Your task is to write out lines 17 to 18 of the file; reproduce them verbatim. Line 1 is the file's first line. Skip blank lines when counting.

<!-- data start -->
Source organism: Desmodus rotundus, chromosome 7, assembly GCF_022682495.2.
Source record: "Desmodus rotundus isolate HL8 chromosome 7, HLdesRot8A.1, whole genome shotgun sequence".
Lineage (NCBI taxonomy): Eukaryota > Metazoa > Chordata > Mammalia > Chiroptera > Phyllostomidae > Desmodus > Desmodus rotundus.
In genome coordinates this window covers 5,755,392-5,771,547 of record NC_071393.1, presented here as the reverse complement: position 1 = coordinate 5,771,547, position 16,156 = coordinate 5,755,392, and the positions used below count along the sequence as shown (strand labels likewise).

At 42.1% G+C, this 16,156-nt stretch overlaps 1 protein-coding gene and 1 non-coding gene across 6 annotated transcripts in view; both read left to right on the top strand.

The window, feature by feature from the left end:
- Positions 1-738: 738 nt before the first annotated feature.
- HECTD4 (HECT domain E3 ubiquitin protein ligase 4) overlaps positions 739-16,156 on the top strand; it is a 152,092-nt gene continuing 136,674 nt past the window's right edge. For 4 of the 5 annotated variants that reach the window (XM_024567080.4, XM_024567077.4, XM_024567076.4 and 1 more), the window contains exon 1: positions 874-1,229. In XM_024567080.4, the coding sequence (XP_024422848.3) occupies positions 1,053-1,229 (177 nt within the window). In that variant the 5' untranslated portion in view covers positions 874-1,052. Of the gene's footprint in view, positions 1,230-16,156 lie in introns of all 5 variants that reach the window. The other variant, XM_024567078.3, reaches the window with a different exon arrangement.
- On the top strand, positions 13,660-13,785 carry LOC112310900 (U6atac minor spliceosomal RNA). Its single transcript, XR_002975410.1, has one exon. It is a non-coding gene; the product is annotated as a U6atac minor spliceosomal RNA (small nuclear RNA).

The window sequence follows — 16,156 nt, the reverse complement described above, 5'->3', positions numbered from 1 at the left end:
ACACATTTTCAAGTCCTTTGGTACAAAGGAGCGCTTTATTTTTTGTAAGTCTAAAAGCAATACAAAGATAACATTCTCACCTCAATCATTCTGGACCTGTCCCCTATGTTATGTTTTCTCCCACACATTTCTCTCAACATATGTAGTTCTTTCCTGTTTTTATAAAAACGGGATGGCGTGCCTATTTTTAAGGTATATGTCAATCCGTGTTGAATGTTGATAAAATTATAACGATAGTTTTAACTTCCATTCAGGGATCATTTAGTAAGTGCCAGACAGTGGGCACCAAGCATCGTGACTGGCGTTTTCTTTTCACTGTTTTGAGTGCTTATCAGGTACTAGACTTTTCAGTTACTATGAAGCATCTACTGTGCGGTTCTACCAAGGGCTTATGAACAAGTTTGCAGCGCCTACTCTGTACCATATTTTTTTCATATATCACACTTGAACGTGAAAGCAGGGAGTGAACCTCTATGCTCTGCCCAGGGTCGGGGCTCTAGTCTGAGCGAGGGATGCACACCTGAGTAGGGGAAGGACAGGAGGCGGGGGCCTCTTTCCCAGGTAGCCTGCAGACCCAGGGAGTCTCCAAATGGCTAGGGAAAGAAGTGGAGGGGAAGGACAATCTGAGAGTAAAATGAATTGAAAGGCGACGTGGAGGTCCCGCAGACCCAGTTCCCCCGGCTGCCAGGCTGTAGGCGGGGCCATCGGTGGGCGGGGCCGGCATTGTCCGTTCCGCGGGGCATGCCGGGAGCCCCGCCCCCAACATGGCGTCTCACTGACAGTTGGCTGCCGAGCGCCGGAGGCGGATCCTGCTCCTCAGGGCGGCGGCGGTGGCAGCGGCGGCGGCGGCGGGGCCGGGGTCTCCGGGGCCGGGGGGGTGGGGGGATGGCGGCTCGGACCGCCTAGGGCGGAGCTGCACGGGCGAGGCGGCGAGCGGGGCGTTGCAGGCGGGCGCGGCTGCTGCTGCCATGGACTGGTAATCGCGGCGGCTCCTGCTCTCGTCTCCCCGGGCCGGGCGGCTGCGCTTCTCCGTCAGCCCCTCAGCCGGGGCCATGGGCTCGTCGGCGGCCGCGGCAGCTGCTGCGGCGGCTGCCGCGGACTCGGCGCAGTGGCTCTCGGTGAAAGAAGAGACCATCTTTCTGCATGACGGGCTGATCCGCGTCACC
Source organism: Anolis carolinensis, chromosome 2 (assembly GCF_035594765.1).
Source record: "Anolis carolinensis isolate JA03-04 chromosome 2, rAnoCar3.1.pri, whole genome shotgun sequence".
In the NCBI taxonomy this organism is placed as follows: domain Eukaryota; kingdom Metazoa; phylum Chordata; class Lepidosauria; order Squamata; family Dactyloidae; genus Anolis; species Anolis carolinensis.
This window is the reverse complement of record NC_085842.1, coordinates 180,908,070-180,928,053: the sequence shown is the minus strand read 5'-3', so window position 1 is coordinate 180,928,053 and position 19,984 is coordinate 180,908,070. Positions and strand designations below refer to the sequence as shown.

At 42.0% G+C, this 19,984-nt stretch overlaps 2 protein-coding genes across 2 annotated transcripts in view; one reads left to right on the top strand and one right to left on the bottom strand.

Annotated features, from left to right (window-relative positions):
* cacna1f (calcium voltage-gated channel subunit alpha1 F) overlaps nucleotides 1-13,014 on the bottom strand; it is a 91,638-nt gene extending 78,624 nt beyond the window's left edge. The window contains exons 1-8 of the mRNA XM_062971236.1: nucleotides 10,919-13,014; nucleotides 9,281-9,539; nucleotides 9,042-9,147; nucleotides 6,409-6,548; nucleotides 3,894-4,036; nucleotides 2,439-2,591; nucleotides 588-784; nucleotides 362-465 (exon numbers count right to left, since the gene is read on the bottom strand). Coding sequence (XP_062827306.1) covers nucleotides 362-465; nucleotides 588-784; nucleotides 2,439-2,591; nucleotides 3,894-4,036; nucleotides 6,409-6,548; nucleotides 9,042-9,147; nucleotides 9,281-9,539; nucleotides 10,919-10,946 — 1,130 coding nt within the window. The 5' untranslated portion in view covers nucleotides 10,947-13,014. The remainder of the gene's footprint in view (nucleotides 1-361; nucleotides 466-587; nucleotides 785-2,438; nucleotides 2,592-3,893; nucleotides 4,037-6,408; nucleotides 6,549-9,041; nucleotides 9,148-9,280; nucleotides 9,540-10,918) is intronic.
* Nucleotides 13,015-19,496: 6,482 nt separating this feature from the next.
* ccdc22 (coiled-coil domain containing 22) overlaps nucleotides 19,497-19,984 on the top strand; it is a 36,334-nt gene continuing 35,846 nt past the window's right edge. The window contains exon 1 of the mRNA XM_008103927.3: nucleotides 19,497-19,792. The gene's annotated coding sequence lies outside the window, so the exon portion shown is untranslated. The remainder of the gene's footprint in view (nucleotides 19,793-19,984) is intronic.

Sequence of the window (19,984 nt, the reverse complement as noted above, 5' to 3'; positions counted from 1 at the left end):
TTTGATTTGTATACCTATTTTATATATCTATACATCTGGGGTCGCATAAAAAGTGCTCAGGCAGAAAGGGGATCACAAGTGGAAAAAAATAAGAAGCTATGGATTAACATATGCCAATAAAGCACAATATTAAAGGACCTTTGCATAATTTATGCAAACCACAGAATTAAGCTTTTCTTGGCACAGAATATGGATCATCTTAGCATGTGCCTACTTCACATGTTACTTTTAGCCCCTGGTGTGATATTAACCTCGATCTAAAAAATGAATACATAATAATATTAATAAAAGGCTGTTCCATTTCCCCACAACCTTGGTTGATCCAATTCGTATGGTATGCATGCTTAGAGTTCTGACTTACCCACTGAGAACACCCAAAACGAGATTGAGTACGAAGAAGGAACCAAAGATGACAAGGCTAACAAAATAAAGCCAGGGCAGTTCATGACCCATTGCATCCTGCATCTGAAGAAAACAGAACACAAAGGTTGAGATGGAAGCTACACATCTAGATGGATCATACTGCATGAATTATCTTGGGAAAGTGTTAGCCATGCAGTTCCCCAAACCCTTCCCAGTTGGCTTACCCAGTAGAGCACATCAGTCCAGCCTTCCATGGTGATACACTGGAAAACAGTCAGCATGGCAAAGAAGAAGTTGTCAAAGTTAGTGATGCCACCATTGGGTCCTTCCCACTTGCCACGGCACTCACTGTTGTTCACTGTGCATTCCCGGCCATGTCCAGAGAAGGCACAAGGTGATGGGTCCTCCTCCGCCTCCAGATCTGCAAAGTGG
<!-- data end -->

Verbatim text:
Annotated features, from left to right (window-relative positions):
* cacna1f (calcium voltage-gated channel subunit alpha1 F) overlaps nucleotides 1-13,014 on the bottom strand; it is a 91,638-nt gene extending 78,624 nt beyond the window's left edge. The window contains exons 1-8 of the mRNA XM_062971236.1: nucleotides 10,919-13,014; nucleotides 9,281-9,539; nucleotides 9,042-9,147; nucleotides 6,409-6,548; nucleotides 3,894-4,036; nucleotides 2,439-2,591; nucleotides 588-784; nucleotides 362-465 (exon numbers count right to left, since the gene is read on the bottom strand). Coding sequence (XP_062827306.1) covers nucleotides 362-465; nucleotides 588-784; nucleotides 2,439-2,591; nucleotides 3,894-4,036; nucleotides 6,409-6,548; nucleotides 9,042-9,147; nucleotides 9,281-9,539; nucleotides 10,919-10,946 — 1,130 coding nt within the window. The 5' untranslated portion in view covers nucleotides 10,947-13,014. The remainder of the gene's footprint in view (nucleotides 1-361; nucleotides 466-587; nucleotides 785-2,438; nucleotides 2,592-3,893; nucleotides 4,037-6,408; nucleotides 6,549-9,041; nucleotides 9,148-9,280; nucleotides 9,540-10,918) is intronic.